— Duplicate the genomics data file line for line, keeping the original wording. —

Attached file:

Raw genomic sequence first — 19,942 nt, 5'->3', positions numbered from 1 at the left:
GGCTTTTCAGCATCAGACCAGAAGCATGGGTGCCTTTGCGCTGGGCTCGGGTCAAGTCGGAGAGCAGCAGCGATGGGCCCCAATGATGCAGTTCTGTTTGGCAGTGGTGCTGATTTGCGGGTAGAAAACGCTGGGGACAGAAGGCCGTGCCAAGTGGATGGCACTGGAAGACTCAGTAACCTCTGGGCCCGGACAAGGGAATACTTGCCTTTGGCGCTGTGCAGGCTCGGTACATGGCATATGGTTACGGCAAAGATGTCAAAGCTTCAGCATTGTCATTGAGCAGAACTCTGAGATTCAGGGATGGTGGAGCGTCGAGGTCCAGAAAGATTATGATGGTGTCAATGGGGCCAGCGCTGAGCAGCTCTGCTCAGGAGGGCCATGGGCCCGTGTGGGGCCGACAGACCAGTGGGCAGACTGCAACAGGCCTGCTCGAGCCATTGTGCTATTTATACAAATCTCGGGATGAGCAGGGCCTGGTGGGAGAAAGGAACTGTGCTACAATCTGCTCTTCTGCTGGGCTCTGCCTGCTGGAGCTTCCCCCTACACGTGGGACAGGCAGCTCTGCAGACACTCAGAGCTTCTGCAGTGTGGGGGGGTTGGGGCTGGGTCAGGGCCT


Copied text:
Raw genomic sequence first — 19,942 nt, 5'->3', positions numbered from 1 at the left:
GGCTTTTCAGCATCAGACCAGAAGCATGGGTGCCTTTGCGCTGGGCTCGGGTCAAGTCGGAGAGCAGCAGCGATGGGCCCCAATGATGCAGTTCTGTTTGGCAGTGGTGCTGATTTGCGGGTAGAAAACGCTGGGGACAGAAGGCCGTGCCAAGTGGATGGCACTGGAAGACTCAGTAACCTCTGGGCCCGGACAAGGGAATACTTGCCTTTGGCGCTGTGCAGGCTCGGTACATGGCATATGGTTACGGCAAAGATGTCAAAGCTTCAGCATTGTCATTGAGCAGAACTCTGAGATTCAGGGATGGTGGAGCGTCGAGGTCCAGAAAGATTATGATGGTGTCAATGGGGCCAGCGCTGAGCAGCTCTGCTCAGGAGGGCCATGGGCCCGTGTGGGGCCGACAGACCAGTGGGCAGACTGCAACAGGCCTGCTCGAGCCATTGTGCTATTTATACAAATCTCGGGATGAGCAGGGCCTGGTGGGAGAAAGGAACTGTGCTACAATCTGCTCTTCTGCTGGGCTCTGCCTGCTGGAGCTTCCCCCTACACGTGGGACAGGCAGCTCTGCAGACACTCAGAGCTTCTGCAGTGTGGGGGGGTTGGGGCTGGGTCAGGGCCT